For the past few weeks it's been a feeding frenzy. I've come home with all sorts of large, awkward treasures: Walker Evans' Message From the Interior, Callahan's Water's Edge, Jem Southam's Landscape Stories, Lisette Model's Aperture monograph, Koudelka's Chaos, Susan Lipper's Grapevine, just to name a few. They're all big and gangly. They don't play well with their shelfmates, nor do they fit easily in a pack.
Normally I'd find this annoying. I don't think photographs in a book should fight for attention with the format. It's the same reason very large gallery prints sometimes irk me. But these past few weeks I've learned to love the large books. It turns out that, at least in some cases, size does matter. The images in David Maisel's Library of Dust or Eugene Richard's The Blue Room are almost large enough to fit a gallery wall. A smaller book wouldn't do them justice.
Another book in my oversized pile is Allen Ginsberg Photographs, a collection of portraits of various beat figures with Ginsberg's handwritten captions. I already own a copy of his Snapshot Poetics, which covers some of the same territory but at half the scale.
Comparing the two is interesting. The smaller book is more recent and has better print quality, but I like the bigger, older one better. Its photos are grainier and contrastier, and sort of bleached out, more like Tri-X than offset. They look like a bound sheaf of life-sized prints. The photos in Snapshot Poetics look like what they are: photographs in a book.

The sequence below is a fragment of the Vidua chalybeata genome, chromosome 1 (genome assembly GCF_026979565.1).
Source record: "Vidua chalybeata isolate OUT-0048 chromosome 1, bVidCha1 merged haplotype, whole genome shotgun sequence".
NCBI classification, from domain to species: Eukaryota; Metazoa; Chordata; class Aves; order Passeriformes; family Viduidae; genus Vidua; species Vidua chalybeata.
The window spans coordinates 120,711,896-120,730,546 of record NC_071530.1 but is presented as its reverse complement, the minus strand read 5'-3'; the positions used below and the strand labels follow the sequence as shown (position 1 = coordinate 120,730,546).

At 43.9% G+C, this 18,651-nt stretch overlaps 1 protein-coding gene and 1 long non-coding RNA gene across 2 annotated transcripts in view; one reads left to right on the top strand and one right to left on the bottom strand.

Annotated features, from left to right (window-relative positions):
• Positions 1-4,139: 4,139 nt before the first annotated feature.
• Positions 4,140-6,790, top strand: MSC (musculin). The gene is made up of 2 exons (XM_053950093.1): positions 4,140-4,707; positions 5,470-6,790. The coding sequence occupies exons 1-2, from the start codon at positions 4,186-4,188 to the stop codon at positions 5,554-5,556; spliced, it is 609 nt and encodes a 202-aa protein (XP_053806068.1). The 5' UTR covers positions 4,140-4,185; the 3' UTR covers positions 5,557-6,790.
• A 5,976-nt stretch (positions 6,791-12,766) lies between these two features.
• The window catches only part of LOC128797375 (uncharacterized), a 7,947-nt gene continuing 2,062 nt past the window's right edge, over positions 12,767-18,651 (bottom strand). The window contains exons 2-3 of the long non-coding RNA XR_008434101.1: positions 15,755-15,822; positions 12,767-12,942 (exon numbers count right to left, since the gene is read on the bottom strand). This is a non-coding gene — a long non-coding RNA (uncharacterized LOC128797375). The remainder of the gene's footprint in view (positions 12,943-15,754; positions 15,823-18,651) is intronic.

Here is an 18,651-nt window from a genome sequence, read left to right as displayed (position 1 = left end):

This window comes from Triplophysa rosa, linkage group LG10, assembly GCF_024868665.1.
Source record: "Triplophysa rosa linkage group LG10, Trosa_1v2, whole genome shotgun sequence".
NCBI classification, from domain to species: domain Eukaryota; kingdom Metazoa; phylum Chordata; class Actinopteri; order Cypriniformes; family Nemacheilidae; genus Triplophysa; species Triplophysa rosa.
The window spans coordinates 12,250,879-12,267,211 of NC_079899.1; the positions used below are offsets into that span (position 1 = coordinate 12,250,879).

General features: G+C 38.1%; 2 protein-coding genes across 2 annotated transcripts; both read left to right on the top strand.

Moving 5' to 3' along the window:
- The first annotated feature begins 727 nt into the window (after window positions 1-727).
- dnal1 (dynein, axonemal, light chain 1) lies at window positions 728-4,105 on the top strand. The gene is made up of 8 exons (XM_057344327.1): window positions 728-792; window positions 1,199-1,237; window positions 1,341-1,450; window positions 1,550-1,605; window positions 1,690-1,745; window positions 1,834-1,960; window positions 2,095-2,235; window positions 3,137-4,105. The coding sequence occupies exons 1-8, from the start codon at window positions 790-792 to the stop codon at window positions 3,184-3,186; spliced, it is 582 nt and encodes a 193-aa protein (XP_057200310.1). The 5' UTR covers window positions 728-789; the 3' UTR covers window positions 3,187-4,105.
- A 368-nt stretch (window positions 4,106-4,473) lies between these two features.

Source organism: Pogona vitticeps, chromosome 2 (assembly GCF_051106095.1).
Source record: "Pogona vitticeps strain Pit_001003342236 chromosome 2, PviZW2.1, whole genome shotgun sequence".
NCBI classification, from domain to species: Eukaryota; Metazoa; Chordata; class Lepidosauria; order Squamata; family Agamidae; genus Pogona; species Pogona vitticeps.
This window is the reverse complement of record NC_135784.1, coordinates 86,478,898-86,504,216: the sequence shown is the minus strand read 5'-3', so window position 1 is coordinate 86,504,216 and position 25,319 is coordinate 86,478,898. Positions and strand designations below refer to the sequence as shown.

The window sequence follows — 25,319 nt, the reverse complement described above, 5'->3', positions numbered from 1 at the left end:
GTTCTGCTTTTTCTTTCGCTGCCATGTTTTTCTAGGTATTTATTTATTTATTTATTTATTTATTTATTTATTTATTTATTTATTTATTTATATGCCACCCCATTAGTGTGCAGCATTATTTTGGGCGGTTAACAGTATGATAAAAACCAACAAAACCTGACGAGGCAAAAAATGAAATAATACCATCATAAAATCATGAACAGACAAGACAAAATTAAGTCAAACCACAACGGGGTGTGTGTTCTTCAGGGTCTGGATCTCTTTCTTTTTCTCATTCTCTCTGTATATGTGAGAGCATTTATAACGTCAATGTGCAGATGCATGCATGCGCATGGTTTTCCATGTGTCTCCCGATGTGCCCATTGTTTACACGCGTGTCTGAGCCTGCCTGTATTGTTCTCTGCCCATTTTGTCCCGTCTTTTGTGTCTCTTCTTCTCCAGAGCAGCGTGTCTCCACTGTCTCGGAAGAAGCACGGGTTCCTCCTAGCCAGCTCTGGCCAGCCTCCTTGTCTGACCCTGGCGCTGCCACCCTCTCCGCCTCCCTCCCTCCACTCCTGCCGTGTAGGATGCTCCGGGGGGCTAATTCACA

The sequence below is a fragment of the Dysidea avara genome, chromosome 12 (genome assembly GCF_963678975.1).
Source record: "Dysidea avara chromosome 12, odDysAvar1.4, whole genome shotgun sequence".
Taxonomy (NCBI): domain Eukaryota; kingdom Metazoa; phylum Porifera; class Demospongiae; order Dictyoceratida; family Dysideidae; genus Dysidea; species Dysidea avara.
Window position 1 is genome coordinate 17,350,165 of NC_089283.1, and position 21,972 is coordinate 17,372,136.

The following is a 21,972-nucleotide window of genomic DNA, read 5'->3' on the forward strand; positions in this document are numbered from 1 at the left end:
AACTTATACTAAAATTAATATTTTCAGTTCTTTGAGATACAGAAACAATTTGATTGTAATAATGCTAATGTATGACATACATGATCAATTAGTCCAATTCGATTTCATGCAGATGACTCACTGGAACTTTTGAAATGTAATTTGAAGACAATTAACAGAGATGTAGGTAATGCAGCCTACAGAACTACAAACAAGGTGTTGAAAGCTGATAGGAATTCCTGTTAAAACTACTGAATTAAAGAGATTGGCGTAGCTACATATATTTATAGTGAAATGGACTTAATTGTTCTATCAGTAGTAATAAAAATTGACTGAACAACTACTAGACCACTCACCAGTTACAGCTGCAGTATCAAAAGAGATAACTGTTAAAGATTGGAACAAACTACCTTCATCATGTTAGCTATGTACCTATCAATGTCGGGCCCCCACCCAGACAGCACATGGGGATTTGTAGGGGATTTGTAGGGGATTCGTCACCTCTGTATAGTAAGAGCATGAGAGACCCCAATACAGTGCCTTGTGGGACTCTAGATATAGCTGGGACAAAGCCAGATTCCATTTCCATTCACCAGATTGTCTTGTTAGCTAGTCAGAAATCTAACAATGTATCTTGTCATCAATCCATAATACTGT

In the published version, the flower is burned in
So which is better? That question gets at the root of what a photobook is. Because at its core, a photobook acts a bit like a photograph. It pretends to contain one thing (photographs) but what it really contains are illusions of literal descriptions of that thing (small half-tone translations of photographs). So the question becomes, Do you look at photographs in a photobook to see what photographs look like in a photobook or do you look at them to see how they look as actual photographs? The first way seems more honest, the second way more true to the artist's vision, at least in the case of the Ginsberg book.
Of course my opinion may be biased by my first experience with the book. About halfway through it this beautiful watercolor sprung out of nowhere. It was so colorful in the midst of the black and white pages that I nearly jumped out of my seat.
A one of a kind painting on nice thick paper, no signature, no warning. It definitely would have overpowered a smaller publication. In the large book it was a silent message from the interior.
Someone had tucked it between portraits of Burroughs and Frank, two seers who helped bring culture out of the grey 50s and into the full rainbow of what followed. I don't know if the placement was intentional but it seemed just right.
It sat there staring out at me like a pressed flower, or, rather, an illusion of a literal description of a pressed flower. Not to be mistaken for the real deal.
For that I'd have to turn to one of my alltime favorite small books, Stephen Gill's Hackney Flowers. The plant parts in that book seem so lifelike you can almost smell them. If I ever find a copy in the library (doubtful) I'm leaving an oversized black and white photo inside.